Jodi Hills

So this is who I am – a writer that paints, a painter that writes…


Fall in love with your bathroom.

IMG_3348This time of year, back to school, summer fading, I always get a little melancholy.  Like the word itself, the feeling is hard to define.  I rather like it, even the hollowness, because it revives a need inside to begin… begin something, find something, fill that empty space.  And so I clean.  I shake the rugs and vacuum, and wipe the mirrors and light the candles and open the windows, and the sun says, “hang on,” and the breeze says, “look ahead.”  I embrace both and find comfort in the transition.  I find comfort in the here.  I fall in love with my bathroom.


I recently put my newest painting in my bathroom.  The blue warms my soul every time I enter.  She stands next to the beach footsteps of my husband, the photo of Lake Minnetonka, the necklace my dear friend made for me, a flower from our garden, all gathered in the lovely scent of the burning candle.

And it is more than a bathroom, it is a life, my life, and I love it.  I am truly living it.  

The world is changing, for sure.  These are difficult times.  But life is still precious.  Still beautiful.  Still simple.  Find the joy in the small things.  The world was meant to change.  The seasons have always taught us.  Hold on to what’s lovely.  Embrace the changes that come. Look around you.  There is beautyP1070108 (1) everywhere.  Open a window.  Light a candle.  Fall in love with your bathroom.  Life is forever good.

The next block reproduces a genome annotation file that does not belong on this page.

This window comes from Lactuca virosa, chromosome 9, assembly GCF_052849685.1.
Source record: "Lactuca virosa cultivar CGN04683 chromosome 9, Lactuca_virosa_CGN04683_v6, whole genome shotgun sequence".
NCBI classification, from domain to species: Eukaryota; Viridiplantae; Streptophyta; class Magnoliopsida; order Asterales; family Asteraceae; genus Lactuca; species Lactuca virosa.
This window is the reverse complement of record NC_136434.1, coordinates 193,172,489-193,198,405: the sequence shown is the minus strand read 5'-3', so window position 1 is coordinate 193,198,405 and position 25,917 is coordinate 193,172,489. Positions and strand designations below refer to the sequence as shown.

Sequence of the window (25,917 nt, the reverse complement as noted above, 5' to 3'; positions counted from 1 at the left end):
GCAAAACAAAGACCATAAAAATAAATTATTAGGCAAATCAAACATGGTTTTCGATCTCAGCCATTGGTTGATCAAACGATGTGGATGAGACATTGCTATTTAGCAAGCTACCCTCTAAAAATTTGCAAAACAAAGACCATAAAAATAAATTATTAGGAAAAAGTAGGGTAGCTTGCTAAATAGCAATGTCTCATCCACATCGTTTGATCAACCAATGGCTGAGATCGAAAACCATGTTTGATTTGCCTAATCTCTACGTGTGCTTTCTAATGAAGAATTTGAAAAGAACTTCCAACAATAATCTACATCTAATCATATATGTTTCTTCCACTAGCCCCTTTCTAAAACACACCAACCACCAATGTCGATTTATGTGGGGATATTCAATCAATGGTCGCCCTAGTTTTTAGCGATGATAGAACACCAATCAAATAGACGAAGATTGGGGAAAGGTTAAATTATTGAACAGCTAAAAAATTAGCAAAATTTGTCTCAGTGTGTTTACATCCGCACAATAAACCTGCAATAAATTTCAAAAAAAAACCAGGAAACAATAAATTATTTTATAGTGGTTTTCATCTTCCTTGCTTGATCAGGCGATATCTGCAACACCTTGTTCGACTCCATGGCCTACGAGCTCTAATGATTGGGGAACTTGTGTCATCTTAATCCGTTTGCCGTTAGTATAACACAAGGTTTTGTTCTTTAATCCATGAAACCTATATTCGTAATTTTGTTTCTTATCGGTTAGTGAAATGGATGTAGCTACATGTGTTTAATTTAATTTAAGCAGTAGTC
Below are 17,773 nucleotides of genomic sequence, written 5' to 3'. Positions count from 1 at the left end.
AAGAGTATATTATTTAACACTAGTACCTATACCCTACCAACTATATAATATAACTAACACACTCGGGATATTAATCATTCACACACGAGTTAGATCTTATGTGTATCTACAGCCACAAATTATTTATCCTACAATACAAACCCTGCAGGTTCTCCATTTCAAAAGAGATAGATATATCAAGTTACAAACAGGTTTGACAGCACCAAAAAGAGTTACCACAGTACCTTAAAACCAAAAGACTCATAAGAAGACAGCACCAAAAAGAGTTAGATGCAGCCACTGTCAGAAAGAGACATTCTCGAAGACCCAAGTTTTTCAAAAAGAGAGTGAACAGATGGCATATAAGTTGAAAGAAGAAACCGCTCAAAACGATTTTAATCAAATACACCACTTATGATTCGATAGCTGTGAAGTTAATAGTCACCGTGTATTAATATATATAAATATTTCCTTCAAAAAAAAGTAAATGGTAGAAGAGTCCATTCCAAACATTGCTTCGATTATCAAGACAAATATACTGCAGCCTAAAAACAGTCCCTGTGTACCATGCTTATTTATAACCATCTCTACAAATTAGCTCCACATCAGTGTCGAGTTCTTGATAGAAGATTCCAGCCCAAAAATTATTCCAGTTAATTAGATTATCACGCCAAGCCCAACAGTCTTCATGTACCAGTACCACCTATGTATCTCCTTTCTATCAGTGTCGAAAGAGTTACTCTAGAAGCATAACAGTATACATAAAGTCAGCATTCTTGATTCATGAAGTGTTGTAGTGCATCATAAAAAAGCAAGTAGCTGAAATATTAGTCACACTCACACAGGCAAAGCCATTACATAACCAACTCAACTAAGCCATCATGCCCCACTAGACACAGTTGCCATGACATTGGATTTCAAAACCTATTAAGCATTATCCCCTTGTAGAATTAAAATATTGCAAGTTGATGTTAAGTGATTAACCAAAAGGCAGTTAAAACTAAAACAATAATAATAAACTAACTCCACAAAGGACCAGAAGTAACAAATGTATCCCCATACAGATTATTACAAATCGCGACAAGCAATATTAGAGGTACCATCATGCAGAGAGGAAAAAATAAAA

Oh, and don‘t forget your kitchen! 

Maybe that’s what real love does…

makes you fall in love with your own life.



First I made a squaring table out of an old butcher block and two pieces of scrap wood.  I found a small piece of wood in the wood pile, just enough to make a small frame.  I cut the lengths, and squared tIMG_3272hem up in my new tool.  From an old, weathered outdoor table, that stood as long as it possibly could, and then gave out, I cut the inside flat frame that the canvas would eventually be mounted on.  This fit (squarely of course, because I used my new homemade tool) inside the frame.  I measured another piece of scrap wood, cut to size, to make the mounting frame for the canvas.  I cut an old piece of tarp and stretched it around the mounting frame.  I checked to make sure it fit inside the frame, then gessoed the canvas.  Then she arrived, first in my heart, then my head, then in my fingers, through the brushes, onto the canvas.  She was now something, someone.  Not a scrap, not a throw-away, but a life.  A beautiful life that lived in my heart, and now in the world.  I drilled holes in the once table and secured her to her new frame.  She deserved a frame.  This lovely soul was meant to be seen.  She came from nothing, (and don’t we all), (or is it everything?).  And here she is.  Leaving a hole of melancholy in my heart, like after a good book read, I know that space can only be filled by creating something else.  And so I begin. 

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No more abandonings.

“We cannot afford all these abandonings.”  Wallace Stegner, Angle of Repose

Yesterday I wIMG_3136as looking for something in our pile of scrap metal and iron, (yes, we have one),and I found this piece and knew immediately that it had to be a frame.  It was beautiful, it just needed a cowboy (and who hasn’t said that at least twice in their lifetime).  Dominique cleaned it up with vinegar, and I painted a cowboy for this lovely frame.  
I want to see things, not for what they are – or were – but for what they could be.  Maybe if we could do that for each other, too…  No more waste.  It is, we are, not disposable.  Let’s find the beauty in everything.
No more abandonings.